'New European Documentary' Opens in London with ‘Chuck Norris vs Communism’

28/10/2015 @ Picturehouse Central, Shatfesbury Av, London

We are thrilled to be part of Open City Docs and EUNIC London's 'New European Documentary', a new series to be launched in one of the capital's most beautiful new cinemas, Picturehouse Central.

The event opens with a gala screening of the acclaimed Romanian production 'Chuck Norris vs Communism', a film which created a lot of raves since its spectacular debut at Sundance Festival in 2015.


The screening will be followed by a Q&A with film critic and legendary narrator Irina Nistor, director Ilinca Călugareanu, and producer Mara Adina.

 

During the ‘80s, affected by the government’s ideological censorship, the country was quietly underway via the black-market import of thousands of Hollywood films. The films were dubbed by one courageous female translator whose distinct voice captivated the whole nation and became a symbol of freedom. The fearless stories of action heroes like Chuck Norris and Jean-Claude Van Damme captured every child's imagination, but it was the lavish settings and backdrops that mesmerized this unique audience.

Director & Scriptwriter: Ilinca Călugareanu
Cast: Irina Margareta Nistor, Ana Maria Moldovan, Dan Chiorean, Valentin Oncu
Producers: Mara Adina, Brett Ratner
Running time: 82 min

 

'A warmhearted glimpse into an improbable realm of resistance.' - Screen International
'A winning debut doc celebrating Hollywood's cultural impact.' - Hollywood Reporter
'Stylish, breezily entertaining documentary...' – Variety

 

Ilinca Călugăreanu is a London-based Romanian documentary filmmaker. She studied at Manchester’s Granada Centre for Visual Anthropology. Her short films have been screened in festivals around the world. Călugăreanu’s credits include 'The Writing on the Wall' (2006, Romania) and 'Endgames' (2008, UK), distributed by the Royal Anthropological Institute. She has also been working as an editor for fiction and documentary shorts and features for the past 5 years. She has a background in anthropology with a focus on communist and post-communist Romania, which gives her a unique perspective on the story of the VHS phenomenon. In 2012 she founded Vernon Films, a UK film and documentary production company, with her sister Mara Adina.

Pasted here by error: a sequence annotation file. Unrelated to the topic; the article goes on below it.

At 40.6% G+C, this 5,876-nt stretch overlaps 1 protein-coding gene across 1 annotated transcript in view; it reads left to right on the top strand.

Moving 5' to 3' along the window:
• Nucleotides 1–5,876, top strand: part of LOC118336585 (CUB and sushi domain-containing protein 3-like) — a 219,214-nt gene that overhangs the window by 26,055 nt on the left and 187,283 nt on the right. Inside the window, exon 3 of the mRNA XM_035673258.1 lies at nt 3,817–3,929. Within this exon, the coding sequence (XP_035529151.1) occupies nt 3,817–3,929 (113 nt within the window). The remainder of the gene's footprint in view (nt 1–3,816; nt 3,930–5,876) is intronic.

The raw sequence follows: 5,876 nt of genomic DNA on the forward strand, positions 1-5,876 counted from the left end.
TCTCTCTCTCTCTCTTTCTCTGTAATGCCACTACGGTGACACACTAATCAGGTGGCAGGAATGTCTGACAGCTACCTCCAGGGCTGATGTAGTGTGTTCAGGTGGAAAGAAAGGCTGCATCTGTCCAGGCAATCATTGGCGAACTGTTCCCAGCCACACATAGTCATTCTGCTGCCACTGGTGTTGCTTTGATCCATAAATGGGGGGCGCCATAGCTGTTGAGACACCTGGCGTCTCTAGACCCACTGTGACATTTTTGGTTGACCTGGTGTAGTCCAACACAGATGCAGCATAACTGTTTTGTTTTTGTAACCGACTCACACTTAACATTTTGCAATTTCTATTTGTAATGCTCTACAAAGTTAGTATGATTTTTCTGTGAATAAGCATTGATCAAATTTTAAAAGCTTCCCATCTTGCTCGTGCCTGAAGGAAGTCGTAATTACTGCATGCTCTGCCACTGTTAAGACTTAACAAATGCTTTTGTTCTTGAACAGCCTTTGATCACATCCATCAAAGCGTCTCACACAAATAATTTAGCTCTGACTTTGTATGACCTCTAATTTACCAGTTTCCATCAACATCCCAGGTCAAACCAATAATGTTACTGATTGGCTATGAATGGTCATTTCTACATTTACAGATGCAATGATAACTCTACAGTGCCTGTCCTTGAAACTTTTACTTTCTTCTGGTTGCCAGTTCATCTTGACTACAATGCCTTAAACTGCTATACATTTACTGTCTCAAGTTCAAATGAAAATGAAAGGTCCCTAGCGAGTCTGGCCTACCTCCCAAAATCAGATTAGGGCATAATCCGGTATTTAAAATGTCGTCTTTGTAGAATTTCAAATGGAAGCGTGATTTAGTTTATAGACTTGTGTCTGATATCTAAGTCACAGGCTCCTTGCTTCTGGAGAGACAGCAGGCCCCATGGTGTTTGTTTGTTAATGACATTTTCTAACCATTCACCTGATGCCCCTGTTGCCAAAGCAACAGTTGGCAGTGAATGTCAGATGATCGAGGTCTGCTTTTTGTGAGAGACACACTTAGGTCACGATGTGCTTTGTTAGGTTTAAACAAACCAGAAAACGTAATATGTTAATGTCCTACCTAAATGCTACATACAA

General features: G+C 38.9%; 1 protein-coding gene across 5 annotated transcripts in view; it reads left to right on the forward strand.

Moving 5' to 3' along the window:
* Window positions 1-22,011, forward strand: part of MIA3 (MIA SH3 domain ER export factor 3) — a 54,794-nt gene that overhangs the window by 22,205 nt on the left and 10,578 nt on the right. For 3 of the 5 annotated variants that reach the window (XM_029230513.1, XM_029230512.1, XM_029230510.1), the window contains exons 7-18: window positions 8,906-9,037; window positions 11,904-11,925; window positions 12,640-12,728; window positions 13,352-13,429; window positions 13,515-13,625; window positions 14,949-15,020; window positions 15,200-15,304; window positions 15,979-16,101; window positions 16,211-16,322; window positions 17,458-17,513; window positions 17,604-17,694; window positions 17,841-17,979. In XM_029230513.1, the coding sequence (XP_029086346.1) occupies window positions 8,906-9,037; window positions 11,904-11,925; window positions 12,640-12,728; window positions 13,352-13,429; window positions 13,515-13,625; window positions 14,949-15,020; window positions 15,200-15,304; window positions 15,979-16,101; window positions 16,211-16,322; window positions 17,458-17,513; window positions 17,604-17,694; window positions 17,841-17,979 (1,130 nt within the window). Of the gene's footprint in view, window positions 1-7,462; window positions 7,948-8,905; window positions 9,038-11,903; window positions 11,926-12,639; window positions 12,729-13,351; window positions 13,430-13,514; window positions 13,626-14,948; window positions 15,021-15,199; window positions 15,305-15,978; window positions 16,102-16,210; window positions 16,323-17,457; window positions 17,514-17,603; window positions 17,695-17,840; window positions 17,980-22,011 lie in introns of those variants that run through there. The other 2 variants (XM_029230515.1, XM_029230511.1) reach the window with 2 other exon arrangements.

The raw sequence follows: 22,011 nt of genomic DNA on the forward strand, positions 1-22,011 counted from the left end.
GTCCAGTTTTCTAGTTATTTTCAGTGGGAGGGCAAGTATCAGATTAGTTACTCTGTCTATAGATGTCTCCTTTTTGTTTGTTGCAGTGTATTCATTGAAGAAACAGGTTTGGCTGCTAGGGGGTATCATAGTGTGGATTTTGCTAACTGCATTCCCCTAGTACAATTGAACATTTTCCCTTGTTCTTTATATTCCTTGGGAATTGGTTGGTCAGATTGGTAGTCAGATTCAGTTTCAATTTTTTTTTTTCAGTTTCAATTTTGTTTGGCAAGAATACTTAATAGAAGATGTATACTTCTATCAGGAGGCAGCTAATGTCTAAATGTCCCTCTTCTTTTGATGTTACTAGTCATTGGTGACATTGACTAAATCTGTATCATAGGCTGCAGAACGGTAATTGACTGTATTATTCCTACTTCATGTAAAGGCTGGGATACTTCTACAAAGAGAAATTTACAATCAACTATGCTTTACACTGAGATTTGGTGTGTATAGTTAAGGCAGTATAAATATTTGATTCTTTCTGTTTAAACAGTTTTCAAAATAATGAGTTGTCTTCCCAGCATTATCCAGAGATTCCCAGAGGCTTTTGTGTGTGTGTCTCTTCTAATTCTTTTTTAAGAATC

Irina Nistor worked as a translator of TV programmes in Romania under the communist regime, and is known for secretly dubbing over 3,000 banned film titles on VHS tapes smuggled in from the West. During the time of the Cold War, these tapes quickly spread throughout the country, and her voice became widely known. In a recent New York Times video about Nistor, one of the interviewees observes: 'We did start to wonder why all the films were dubbed by the same voice… (Nistor’s) is the most well known voice in Romania after Ceausescu's...' Irina Nistor worked for The Romanian Television from 1980 until 1999, first as a film translator, then as a producer. She remains active within the Romanian film industry. In 2012, she launched the Psychoanalytic Film Festival, which was the Romanian extension of the European Psychoanalytic Film Festival presided by Italian director Bernardo Bertolucci.

Mara Adina established Vernon Films in 2011, an independent film production company based in London. In 2014 she released Counterpart, the first English-language film directed by two-time BAFTA-winning director and Golden Bear nominee Adrian Sitaru which opened at Clermont Ferrand International Film Festival and has secured distribution in Europe, UK, and North America.  Adina recently completed “Chuck Norris vs Communism”, produced in association with Passion Pictures, which premiered in competition at Sundance 2015.

 

EUNIC & OPEN CITY DOCS – The films have been carefully selected in a collaborative process involving all the European National Institutes for Culture/ EUNIC and London’s dedicated documentary festival team, Open City Docs who are based at University College London.

 

When: Wednesday, 28 October 2015, 18:30
Where: Picturehouse Central, London
Tickets: £10 from here. Concessions available.

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